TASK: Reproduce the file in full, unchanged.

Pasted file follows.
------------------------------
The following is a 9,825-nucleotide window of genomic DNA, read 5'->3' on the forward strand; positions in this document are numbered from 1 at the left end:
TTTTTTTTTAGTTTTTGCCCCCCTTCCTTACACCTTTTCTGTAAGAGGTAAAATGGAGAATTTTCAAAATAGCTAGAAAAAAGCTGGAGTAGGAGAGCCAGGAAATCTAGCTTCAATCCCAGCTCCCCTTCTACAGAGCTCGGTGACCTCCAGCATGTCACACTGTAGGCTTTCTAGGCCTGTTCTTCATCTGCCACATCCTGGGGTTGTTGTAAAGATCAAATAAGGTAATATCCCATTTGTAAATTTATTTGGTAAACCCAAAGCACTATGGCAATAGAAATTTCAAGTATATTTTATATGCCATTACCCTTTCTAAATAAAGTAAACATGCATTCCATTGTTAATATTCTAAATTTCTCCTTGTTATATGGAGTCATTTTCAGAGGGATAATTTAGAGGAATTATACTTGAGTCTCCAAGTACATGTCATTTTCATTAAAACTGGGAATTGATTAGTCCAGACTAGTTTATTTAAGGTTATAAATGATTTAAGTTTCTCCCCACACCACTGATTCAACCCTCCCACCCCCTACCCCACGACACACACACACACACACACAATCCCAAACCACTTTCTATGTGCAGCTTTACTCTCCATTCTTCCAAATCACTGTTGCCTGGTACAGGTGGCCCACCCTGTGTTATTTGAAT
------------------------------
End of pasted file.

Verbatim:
The following is a 9,825-nucleotide window of genomic DNA, read 5'->3' on the forward strand; positions in this document are numbered from 1 at the left end:
TTTTTTTTTAGTTTTTGCCCCCCTTCCTTACACCTTTTCTGTAAGAGGTAAAATGGAGAATTTTCAAAATAGCTAGAAAAAAGCTGGAGTAGGAGAGCCAGGAAATCTAGCTTCAATCCCAGCTCCCCTTCTACAGAGCTCGGTGACCTCCAGCATGTCACACTGTAGGCTTTCTAGGCCTGTTCTTCATCTGCCACATCCTGGGGTTGTTGTAAAGATCAAATAAGGTAATATCCCATTTGTAAATTTATTTGGTAAACCCAAAGCACTATGGCAATAGAAATTTCAAGTATATTTTATATGCCATTACCCTTTCTAAATAAAGTAAACATGCATTCCATTGTTAATATTCTAAATTTCTCCTTGTTATATGGAGTCATTTTCAGAGGGATAATTTAGAGGAATTATACTTGAGTCTCCAAGTACATGTCATTTTCATTAAAACTGGGAATTGATTAGTCCAGACTAGTTTATTTAAGGTTATAAATGATTTAAGTTTCTCCCCACACCACTGATTCAACCCTCCCACCCCCTACCCCACGACACACACACACACACACACAATCCCAAACCACTTTCTATGTGCAGCTTTACTCTCCATTCTTCCAAATCACTGTTGCCTGGTACAGGTGGCCCACCCTGTGTTATTTGAAT